But looking over the most recent statistics for the Bay Area real estate market, I have to wonder: might we have a soft landing here too?
A lot of buyers are on the sidelines because they feel that the real estate market stands at some kind of precipice, and it may soon fall off a cliff. But the longer the market hangs tight, there’ll be a growing realization that this long-awaited “correction” may not be coming around any time soon.
And I don’t mean to say that the market will hit a stable and long-standing plateau. It never does. The market is always moving up or down, at least a little bit.
Santa Clara County – Q4 2022 vs. Q4 2021
- Median House Sales Price: Down 6%
- Sales Volume: Down 45%
- Sales over Asking Price: 36%, down from 77%
- Sale Price to Original List Price Ratio: 96% vs. 108%
- Average Days on Market: 30 days, vs. 19 days
- Absorption Rate (% of listings sold): 52% vs. 78%
- $3+ Million Home Sales: Down 55%
2022 Median Price: $1,750,000 (+8.0%)
2021 Median Price: $1,620,000
Santa Cruz County – Q4 2022 vs. Q4 2021
- Median House Sales Price: Up 4.5%
- Sales Volume: Down 41%
- % of Sales over Final List Price: 35%, vs. 61%
- Sale Price to Original List Price: 95% vs. 101%
- Avg. Days on Market: 36, vs. 27 days
- Absorption Rate (% of listings sold): 47% vs. 70%
- $2+ Million Home Sales: Down 36%
2022 Median Price: $1,305,000 (+8.8%)
2021 Median Price: $1,200,000
Monterey County – Q4 2022 vs. Q4 2021
- Median House Sales Price: Down 3%
- Sales Volume: Down 47%
- % of Sales over List Price: 26% vs. 48%
- Sales Price to Original List Price %: 95% vs. 99%
- Avg. Days on Market: 44 days vs. 33
- Absorption Rate (% of listings sold): 41% vs. 69%
- Higher-Price Home Sales, $2 Million+: Down 53%
2022 Median Price: $860,000 (+1.8%)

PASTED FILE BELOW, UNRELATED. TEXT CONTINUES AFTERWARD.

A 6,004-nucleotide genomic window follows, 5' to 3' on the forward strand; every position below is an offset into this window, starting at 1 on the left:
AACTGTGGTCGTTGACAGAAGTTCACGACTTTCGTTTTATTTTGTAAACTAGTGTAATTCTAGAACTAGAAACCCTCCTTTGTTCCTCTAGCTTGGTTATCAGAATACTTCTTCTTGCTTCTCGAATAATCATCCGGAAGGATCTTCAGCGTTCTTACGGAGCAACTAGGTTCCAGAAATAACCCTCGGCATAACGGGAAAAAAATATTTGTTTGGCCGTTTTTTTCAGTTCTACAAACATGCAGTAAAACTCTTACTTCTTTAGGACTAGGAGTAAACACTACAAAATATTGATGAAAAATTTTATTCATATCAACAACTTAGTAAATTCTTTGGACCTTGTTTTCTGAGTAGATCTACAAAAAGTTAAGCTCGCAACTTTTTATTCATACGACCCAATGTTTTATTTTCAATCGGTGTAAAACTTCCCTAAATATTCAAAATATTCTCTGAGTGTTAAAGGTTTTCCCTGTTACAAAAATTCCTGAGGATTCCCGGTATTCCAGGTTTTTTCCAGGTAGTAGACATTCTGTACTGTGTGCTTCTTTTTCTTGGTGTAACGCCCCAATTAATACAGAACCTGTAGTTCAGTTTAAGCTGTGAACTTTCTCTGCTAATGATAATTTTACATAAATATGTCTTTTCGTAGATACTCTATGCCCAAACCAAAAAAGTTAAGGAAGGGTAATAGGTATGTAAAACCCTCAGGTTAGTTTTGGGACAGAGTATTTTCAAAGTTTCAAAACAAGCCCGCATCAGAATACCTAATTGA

2021 Median Price: $845,000
But one number is not showing much of a change: the median sale price. Santa Clara and Monterey counties show modest price declines, while Santa Cruz shows a modest price increase.
As I mentioned in last week’s email, I am expecting home prices to moderate somewhat. A “soft landing” for real estate could not mean pulling exactly even with some kind of prior level. It can’t, because there never really is a prior level – just prior peaks and troughs, and price points in between.
To my mind, a soft landing for real estate looks like a run-up in prices followed by something other than a massive price decrease … which would mean either gradually decreasing prices, or gradually increasing prices, for a period of time … which seems to be exactly the market that we have right now.
Of course, we could be in for a prolonged period of gradually decreasing prices. But look at the past 30 years of home price appreciation and depreciation:
The longest period of decreasing prices was three years, in the early 1990s (coinciding with a recession and the famous “jobless recovery”) – and those were very modest price decreases.
The future is uncertain, and of course, past performance is no guarantee of future results. But from where I’m sitting, I’m going to have to say it looks like the real estate market is going to be just fine.